Mighty Switch Force: Hyper Drive Edition is now on Steam for PCs, and wow, I like the way it looks. Graphics aren't everything, but I do appreciate detailed animations, and WayForward delivers again. Also, the visuals are smooth and the models look great. I feel bad gushing about the visuals, but combining nice cartoon-y graphics with great animations just makes me smile.
Anyway, when I first booted up the game, I didn't have a controller plugged into my PC. The game seemed to assume I did, since any button prompts were from the Xbox 360's controller. That was my first clue to use a controller. I marched ahead, and found the keyboard to be... serviceable. Like most action or platforming games, the controller just works best (sorry PC elitists!). On the controller, though, the controls are pretty tight. They pretty much have to be, since there are times when you need extreme accuracy to get through.
Mighty Switch Force is a puzzle platformer, and as Patty Wagon you must find five criminal girls around each stage. You can shoot, jump and "switch", which will change certain blocks. The goal is to get all five criminals, then make your way to the exit, which just happens to be a robot that you climb in and take off. The puzzle aspects are finding out where the criminals are, and how to get to them.
I'm not too fond of puzzle games, but I will admit that the puzzles in Mighty Switch Force are pretty clever. There are a few different types of blocks that react differently when you switch. There are the standard blocks that appear during one part of the switch and not the other, but a few other special ones that, for better or worse, don't have any tutorial on to know how they work. It takes a bit of trial and error to understand how they work, but once you do, it is fairly easy to know what to do with them. Sadly, this kind of discovery is all but gone in today's game market, but it sure took me back when I realized I had to figure out what the special blocks did, instead of having the game tell me in great detail.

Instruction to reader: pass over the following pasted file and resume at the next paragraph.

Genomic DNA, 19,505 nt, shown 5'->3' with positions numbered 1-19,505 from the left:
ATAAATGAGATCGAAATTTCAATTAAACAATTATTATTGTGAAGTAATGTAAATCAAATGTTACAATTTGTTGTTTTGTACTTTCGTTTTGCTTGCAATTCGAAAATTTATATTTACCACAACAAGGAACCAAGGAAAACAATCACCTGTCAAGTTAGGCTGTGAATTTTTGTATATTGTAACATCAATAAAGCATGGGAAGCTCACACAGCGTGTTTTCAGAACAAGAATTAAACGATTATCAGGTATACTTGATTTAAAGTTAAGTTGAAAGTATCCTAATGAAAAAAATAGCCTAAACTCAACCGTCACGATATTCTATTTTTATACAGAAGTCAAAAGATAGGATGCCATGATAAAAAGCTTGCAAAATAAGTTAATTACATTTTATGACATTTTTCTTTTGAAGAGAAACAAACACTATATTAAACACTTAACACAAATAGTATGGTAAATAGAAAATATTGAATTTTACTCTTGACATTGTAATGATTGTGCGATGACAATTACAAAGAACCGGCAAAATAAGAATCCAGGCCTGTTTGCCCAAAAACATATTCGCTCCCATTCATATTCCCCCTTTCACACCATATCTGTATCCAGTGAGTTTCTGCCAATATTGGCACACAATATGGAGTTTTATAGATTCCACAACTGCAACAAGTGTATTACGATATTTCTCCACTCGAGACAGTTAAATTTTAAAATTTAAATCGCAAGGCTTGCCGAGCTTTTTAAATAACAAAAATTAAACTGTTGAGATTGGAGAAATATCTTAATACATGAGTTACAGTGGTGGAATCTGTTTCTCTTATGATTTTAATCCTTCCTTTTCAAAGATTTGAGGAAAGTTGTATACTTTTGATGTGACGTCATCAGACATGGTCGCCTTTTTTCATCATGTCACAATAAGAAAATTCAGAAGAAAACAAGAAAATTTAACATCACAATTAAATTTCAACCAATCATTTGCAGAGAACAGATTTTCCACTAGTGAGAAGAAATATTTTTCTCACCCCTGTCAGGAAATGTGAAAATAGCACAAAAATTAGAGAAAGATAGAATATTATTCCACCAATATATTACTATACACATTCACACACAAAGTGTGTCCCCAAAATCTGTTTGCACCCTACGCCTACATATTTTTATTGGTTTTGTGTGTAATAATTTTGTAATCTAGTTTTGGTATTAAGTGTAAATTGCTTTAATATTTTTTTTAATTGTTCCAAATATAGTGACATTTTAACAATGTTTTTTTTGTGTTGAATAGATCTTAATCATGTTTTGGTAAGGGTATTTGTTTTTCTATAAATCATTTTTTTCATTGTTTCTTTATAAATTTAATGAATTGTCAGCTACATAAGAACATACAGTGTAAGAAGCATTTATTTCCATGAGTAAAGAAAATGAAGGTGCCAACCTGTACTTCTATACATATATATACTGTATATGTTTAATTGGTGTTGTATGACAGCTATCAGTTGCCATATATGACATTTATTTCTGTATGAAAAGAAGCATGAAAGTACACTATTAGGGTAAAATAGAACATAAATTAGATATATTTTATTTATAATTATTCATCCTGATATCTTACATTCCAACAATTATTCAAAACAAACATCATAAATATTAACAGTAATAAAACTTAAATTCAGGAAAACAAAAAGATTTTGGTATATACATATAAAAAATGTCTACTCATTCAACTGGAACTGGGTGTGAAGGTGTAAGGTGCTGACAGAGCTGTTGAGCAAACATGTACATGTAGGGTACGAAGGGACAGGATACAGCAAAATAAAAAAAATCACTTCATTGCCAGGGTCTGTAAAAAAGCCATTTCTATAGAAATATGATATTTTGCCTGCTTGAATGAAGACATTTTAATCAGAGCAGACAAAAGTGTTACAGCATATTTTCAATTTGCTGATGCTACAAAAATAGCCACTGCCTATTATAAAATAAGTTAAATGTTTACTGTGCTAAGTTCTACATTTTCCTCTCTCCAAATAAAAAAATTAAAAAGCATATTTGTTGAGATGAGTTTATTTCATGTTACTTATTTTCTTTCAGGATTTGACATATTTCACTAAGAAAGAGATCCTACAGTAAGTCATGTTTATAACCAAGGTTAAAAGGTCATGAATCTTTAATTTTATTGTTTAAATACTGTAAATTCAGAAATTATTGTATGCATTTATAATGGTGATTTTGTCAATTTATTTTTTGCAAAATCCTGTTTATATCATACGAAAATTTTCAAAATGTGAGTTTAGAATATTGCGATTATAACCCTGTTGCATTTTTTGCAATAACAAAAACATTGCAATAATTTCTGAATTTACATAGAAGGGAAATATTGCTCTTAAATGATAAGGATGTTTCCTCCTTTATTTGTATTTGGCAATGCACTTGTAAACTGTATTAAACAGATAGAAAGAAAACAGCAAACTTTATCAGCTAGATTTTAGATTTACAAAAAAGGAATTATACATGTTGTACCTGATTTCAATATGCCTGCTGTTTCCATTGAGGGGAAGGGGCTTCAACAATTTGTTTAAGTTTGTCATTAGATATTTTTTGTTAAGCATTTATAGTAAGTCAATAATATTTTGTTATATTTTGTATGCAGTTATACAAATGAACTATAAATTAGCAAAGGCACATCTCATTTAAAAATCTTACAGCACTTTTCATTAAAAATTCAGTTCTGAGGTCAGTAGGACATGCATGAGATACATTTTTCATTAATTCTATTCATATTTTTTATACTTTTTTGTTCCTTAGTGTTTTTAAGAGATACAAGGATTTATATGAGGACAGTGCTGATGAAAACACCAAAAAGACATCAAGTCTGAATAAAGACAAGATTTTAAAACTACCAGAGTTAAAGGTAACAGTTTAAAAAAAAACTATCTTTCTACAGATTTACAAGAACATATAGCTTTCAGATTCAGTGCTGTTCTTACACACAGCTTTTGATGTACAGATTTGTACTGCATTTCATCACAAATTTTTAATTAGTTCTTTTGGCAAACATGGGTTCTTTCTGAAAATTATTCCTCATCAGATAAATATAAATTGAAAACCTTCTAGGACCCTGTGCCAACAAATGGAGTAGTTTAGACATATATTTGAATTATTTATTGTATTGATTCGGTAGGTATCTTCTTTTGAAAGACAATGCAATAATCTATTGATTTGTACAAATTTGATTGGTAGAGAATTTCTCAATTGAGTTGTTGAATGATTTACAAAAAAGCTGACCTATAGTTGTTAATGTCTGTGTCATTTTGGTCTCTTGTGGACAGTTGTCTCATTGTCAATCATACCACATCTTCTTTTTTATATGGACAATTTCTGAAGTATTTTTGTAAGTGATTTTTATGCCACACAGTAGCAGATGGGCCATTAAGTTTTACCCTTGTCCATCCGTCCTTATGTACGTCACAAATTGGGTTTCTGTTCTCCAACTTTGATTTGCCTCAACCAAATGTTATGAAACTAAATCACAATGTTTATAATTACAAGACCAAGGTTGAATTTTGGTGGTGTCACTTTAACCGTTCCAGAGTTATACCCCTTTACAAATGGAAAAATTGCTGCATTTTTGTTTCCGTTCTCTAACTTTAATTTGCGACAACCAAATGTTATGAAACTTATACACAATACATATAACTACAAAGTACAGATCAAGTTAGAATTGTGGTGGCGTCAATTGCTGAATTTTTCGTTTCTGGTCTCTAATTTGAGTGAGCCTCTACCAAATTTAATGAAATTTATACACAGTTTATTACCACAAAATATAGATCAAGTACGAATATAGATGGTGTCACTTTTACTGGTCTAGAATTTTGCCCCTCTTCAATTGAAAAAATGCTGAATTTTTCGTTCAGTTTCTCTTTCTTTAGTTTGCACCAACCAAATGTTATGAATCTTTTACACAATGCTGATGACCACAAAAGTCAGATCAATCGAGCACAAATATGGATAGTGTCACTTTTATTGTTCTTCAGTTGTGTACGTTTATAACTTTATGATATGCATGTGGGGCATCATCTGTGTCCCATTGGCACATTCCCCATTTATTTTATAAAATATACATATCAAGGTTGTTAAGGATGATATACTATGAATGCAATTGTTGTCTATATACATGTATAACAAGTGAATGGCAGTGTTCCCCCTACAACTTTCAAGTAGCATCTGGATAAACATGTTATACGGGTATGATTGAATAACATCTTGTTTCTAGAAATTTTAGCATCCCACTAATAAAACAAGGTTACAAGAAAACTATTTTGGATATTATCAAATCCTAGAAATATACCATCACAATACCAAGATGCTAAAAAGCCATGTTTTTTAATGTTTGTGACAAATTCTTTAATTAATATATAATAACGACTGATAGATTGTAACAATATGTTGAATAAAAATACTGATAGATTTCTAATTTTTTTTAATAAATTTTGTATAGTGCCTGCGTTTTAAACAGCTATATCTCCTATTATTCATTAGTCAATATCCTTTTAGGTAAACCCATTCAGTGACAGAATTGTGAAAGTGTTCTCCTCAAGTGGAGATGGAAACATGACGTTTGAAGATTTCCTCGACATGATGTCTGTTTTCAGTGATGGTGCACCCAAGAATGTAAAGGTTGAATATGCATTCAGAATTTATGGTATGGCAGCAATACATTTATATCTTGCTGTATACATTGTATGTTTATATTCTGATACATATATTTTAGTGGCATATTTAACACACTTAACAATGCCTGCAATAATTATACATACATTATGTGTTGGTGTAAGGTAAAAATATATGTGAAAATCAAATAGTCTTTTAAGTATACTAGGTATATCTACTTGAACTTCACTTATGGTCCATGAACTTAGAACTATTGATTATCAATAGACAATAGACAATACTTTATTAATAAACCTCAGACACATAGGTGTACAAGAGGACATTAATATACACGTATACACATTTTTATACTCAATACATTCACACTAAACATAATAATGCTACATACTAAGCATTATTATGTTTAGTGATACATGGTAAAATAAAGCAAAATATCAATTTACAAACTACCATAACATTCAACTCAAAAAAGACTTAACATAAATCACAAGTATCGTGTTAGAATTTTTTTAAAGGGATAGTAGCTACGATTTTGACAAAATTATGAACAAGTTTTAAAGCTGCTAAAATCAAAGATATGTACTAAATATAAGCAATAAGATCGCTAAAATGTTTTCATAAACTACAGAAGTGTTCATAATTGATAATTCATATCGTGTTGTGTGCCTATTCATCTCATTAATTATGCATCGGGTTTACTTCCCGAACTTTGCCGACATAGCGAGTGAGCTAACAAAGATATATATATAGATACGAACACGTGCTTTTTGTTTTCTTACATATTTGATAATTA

One type of special block will launch you in a direction if you switch while in the same space as it, while another will change when it switches out if you stand on it while swapping. Be careful standing in the same space as a block while switching, since most blocks will launch you at the screen and do damage. It's a cool animation, but pretty embarrassing to do the first time. However, doing that to enemies is actually another puzzle the game uses, which I though was pretty neat.
There are 16 stages, called incidents, to do and then a few bonus stages. You can also unlock and do "hyper" versions of these stages, which are slightly remixed from the original. Now you know where the title comes from. Each stage has a par time limit, but thankfully you can complete them in over that time. It would be near impossible to do the par time on your first try, so you will need to repeat the stages if you are aiming to get your time down. It's a decent value for you money, especially if you re-do the stages to try for under par. Otherwise, each stage will take you about 2-7 minutes to complete.
I will admit that the game gets hard. Some of the latter stages require exact timing to get though them. The launching blocks tend to be in groups, so you have to quickly switch when the time is right. It is much harder than it sounds... and makes me feel old when I mistime it. There are also a few jumping parts where you have to jump, switch, move and switch again, all before you land from you jump. Yikes. Each hit takes one heart you have and may send you back to the latest checkpoint. If you lose them all, you have to restart the level. So while each level might not be very long, you could potentially do some again, even if not trying to improve your time.
Mighty Switch Force: Hyper Drive Edition is pretty quick and fun, even though I'm not really into puzzle games. It ran pretty well on both my PC (i7) and laptop (i5), just make sure you have a controller to use. The puzzles are pretty clever and the game requires some exact timing. It gets pretty hard, but puzzle fans and even fans of difficult platformers should check it out.